Any time someone comes up with a progressive idea in Australia – especially if it is about climate change or clean energy – it doesn’t take long for them to get shouted down by the extraordinarily conservative mainstream media.
Pity those whose arguments or actions somehow go against the coal industry. Take the recent declaration by South Australia that it intends to go to 50 per cent renewable energy by 2025, or even the decision by the ANU investment fund to dump some resource stocks from its portfolio.
The South Australia decision was completely uncontroversial, and mostly symbolic. It had, after all, already reached its previous target of 33 per cent renewables by 2020 six years early, and its 50 per cent target by 2025 will likely depend on a national RET staying in place. It is just as likely that it would get there by rooftop solar additions alone.
But that didn’t stop the conservatives railing against it – over the assumed costs (South Australia has enjoyed the greatest fall in wholesale prices over the last few years, much to the chagrin of the local fossil fuel generators). The local paper complained, the local shock jock quoted some economist who said there would be so many wind turbines they would need to be spaced further apart. That was about the height of their argument.
Even the News Corp-owned Climate Spectator was disdainful, complaining it wasn’t actual practical policy, just politics. (Yes, we know, and neither was the 33 per cent target, but the ambition it projected helped the state attract nearly half of all large scale renewable energy investment in Australia, even when other states had better wind resources).
The reaction to the divestment story has been even more profound – and for that reason, more scary. The Australian Financial Review reacted to the ANU’s decision to sell stocks in seven resource companies as though someone had committed treason against Team Australia. Or at the very least against Team Coal.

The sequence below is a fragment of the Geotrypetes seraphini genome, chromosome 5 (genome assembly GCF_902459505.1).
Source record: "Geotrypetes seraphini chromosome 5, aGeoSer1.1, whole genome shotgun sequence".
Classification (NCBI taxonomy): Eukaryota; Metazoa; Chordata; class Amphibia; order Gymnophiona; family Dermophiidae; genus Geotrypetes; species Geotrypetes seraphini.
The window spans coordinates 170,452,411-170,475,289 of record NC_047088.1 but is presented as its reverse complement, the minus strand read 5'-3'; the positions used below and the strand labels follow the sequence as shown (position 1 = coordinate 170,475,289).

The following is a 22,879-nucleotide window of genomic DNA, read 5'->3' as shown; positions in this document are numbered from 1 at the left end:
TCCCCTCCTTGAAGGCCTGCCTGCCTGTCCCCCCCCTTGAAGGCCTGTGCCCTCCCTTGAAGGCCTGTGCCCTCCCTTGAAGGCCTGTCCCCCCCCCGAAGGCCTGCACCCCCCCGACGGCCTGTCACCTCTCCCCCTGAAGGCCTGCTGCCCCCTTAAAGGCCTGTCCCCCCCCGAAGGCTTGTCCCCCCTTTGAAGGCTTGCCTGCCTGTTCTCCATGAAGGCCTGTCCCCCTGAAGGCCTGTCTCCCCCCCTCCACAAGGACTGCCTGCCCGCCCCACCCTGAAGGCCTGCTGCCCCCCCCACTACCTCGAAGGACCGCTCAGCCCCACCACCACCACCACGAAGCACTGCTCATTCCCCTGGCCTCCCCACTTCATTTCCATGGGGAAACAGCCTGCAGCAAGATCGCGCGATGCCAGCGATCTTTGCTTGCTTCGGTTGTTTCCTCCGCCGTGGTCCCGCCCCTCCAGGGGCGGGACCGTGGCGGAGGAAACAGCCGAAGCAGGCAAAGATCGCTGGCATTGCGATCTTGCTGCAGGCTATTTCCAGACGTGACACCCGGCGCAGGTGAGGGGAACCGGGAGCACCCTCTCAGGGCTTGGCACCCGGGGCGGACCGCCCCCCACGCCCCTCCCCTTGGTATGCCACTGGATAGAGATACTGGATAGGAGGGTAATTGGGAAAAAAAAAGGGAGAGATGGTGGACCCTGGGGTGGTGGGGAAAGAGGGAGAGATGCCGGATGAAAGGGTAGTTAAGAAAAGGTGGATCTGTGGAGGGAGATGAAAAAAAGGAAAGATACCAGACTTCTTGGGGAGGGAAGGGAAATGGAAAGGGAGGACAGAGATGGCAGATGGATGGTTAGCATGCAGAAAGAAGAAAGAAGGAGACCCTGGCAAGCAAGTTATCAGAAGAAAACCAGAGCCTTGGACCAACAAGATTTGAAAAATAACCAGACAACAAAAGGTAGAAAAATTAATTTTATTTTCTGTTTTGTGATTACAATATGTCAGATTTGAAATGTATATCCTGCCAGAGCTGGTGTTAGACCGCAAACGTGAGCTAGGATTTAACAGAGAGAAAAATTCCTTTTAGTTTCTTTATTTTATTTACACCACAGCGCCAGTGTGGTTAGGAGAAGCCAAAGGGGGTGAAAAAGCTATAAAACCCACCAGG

The paper ran three items in today’s edition alone – one quoting the aggrieved companies whose stock would be sold, and two opinion pieces, including the page two columnist, Jennifer Hewett, whose piece was titled ‘Morality play with dodgy ethics.’
The nub of Hewett’s argument came from the following paragraph, provided by – guess who – the Minerals Council of Australia (it’s CEO Brendan Pearson is a former journalist at the AFR, and so is this writer for that matter).
‘The Minerals Council says it’s a bizarre concept of ethics given the importance of coal in delivering access to affordable electricity to hundreds of millions of people in the developing world. Even assuming technology improvements, renewable energy is unlikely to replicate that access or affordability for decades. Fossil fuels will be a major part of the energy mix indefinitely.’
This, as one observer noted, puts it right up there with the Terry McCranns of the world. How dare the Greens be right about anything! The idea that coal is the only answer to energy poverty is the centerpiece of the coal lobby’s advertising campaign. Even Australia’s environment minister says anyone who disagrees is ‘against electricity’. It is about the only argument the fossil fuel industry has going for it, but it is a deeply flawed argument, challenged by reality.
Parity for new-build renewables is not decades away, it is now – and especially so at the ‘socket’, which is what consumers really care about. It is simply a matter of providing the finance (something coal has obviously been singularly unable to do for the past century or these people would not be without power).
Even the conservative International Energy Agency admits renewables will be the better, cheaper and quicker way to deliver electricity to those 300 million without it, given they can do it at low cost and without the massive infrastructure.